Friday, April 26, 2013

Review: Quicksilver by RJ Anderson

Quicksilver by RJ Anderson
Series: Ultraviolet, Book #2
Published: May 2nd, 2013
Publisher: Orchard Books
314 pages (hardcover)
Genre: Young adult science fiction
Acquired this book: From the publisher in exchange for an honest review
Warning: Will contain spoilers if you haven’t read Ultraviolet
{GoodReads || Buy this book: Book Depository || Amazon || Chapters/Indigo}

Back in her hometown, Tori Beaugrand had everything a teenaged girl could want—popularity, money, beauty. But she also had a secret. A secret that could change her life in an instant, or destroy it.

Now she’s left everything from her old life behind,
including her real name and Alison, the one friend who truly understood her. She can’t escape who and what she is. But if she wants to have anything like a normal life, she has to blend in and hide her unusual...talents.

Plans change when the enigmatic Sebastian Faraday reappears and gives Tori some bad news: she hasn’t escaped her past. In fact, she’s attracted new interest in the form of an obsessed ex-cop turned investigator for a genetics lab.

She has one last shot at getting her enemies off her trail and winning the security and independence she’s always longed for. But saving herself will take every ounce of Tori’s incredible electronics and engineering skills—and even then, she may need to sacrifice more than she could possibly imagine if she wants to be free.

Quicksilver picks up where Ultraviolet left off, but instead of getting Alison’s point of view, we now get Tori’s perspective. She and her family have left Sudbury and changed their names (Tori is now Niki) and Niki has to keep a low profile to avoid being found not only by the police and doctors who would like to test her strange DNA, but also from Mathis, the villain in Ultraviolet.

After really enjoying Ultraviolet, I had high hopes for Quicksilver, and while I won’t go so far as to say I was disappointed, I didn’t enjoy it as much as I did its companion. I found Alison’s story more compelling and mysterious, and I was fascinated as we learned about her synesthesia. There was something about Alison that drew me in, even though I couldn’t really relate to her, and I didn’t feel that as much with Niki.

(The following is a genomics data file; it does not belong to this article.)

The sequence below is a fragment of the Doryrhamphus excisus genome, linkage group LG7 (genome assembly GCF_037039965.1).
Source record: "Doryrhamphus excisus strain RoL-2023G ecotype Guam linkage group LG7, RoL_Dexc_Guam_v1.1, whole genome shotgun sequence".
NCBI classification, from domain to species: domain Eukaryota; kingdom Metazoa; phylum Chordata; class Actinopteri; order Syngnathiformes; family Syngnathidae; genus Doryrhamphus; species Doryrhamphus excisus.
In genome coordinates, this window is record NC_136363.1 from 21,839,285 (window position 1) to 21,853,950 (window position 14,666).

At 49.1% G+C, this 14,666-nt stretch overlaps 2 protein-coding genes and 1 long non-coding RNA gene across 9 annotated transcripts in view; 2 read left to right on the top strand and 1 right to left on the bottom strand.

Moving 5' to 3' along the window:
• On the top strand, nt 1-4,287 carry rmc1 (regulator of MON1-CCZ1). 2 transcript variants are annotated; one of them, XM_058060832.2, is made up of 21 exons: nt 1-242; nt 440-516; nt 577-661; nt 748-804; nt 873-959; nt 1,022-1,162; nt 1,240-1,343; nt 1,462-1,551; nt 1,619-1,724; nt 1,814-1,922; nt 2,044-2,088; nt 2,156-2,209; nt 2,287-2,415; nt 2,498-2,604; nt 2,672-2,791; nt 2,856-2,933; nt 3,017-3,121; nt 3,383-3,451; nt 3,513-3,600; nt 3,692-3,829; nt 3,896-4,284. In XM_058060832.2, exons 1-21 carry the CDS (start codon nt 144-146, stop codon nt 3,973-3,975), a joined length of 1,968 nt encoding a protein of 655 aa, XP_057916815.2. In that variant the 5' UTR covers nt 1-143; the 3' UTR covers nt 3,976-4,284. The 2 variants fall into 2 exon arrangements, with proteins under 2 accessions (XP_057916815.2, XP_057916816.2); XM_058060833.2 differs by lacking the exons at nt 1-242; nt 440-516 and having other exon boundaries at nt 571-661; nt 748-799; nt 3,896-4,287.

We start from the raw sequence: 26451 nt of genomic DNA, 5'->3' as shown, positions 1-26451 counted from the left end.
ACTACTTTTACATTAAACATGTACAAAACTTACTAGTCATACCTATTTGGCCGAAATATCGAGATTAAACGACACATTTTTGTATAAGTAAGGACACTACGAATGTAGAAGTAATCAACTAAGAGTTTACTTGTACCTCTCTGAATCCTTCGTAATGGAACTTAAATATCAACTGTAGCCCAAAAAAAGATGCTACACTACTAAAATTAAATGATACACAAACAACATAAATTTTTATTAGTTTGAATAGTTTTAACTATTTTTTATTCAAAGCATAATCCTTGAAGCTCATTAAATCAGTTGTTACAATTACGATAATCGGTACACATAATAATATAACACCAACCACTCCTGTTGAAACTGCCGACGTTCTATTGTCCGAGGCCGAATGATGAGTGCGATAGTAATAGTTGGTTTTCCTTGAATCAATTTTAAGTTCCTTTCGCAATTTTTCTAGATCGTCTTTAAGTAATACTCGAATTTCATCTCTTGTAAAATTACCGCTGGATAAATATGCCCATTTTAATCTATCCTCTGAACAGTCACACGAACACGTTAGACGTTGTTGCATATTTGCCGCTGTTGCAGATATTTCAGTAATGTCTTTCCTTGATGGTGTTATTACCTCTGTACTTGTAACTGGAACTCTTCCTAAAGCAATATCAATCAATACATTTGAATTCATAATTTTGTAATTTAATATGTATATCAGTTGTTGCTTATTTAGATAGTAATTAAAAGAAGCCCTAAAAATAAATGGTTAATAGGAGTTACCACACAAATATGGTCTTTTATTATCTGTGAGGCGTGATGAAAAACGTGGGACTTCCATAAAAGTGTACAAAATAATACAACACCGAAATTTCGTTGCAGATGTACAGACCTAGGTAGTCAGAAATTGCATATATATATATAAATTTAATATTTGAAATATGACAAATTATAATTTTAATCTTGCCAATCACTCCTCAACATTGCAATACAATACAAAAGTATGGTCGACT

That being said, I thought Niki was a great character. She was tough and brave, and, like Alison, she learned a lot about herself and the people around her through the course of the book. Anderson has a knack for writing very well developed, original characters. Neither Alison nor Niki were your typical heroines, and I loved that. The secondary characters are also well fleshed-out and unique. I was glad to see Faraday return, even though I spent most of the book trying to figure out whether to trust him or loathe him (but I loved that - the not knowing; it kept me on my toes). The little bits of Alison we saw made me very happy, and it was nice to see her get some closure after the hell she went through.

I guess my main issue with this book was the pacing. It’s not necessarily that it’s slow, I think it’s more the content that made it a slow read for me personally. I’m not the least bit scientifically-inclined and I know next to nothing about engineering, so those parts (which make up a good portion of the book) were kind of tedious for me, and my attention would start to wonder, and then I’d get confused because I didn’t really understand what Niki was trying to do.

The last quarter of the book, however, was anything but slow. There’s a certain incident that really kick-starts the action, and from that moment on, I was captivated. It was a shame that it came so late in the book, but it ended up changing my overall feelings toward the book (for the better), and I finally became invested in what was going to happen. I’m talking edge-of-your-seat, nail-biting tension that alternately makes you want to scream in horror and squeeze Niki tight for being so incredibly brave and selfless and stupid and brilliant all at once.

Ultraviolet and Quicksilver are unlike anything I’ve ever read. I suppose you could say they were both a step outside my comfort zone, and I’m glad I took that step. Even though I didn’t enjoy Quicksilver as much as Ultraviolet, they’re both books I won’t soon forget. And you know what? Most of the people I know who have read this book have nothing but glowing things to say about it, so don’t take my word just because I didn’t love it. If you’re a fan of very original, well-thought-out stories with plots that keep you guessing, and kick-ass heroines paired with other fantastically three-dimensional characters, give Quicksilver a try. I’m sure you won’t regret it. 

{Read my review of Ultraviolet}

Have you read Ultraviolet or Quicksilver? What did you think? Do you have any recommendations for books that you would consider genre-bending?

1 comment:

  1. I'll keep what you said in mind the next time I'm shopping for a read. :-)


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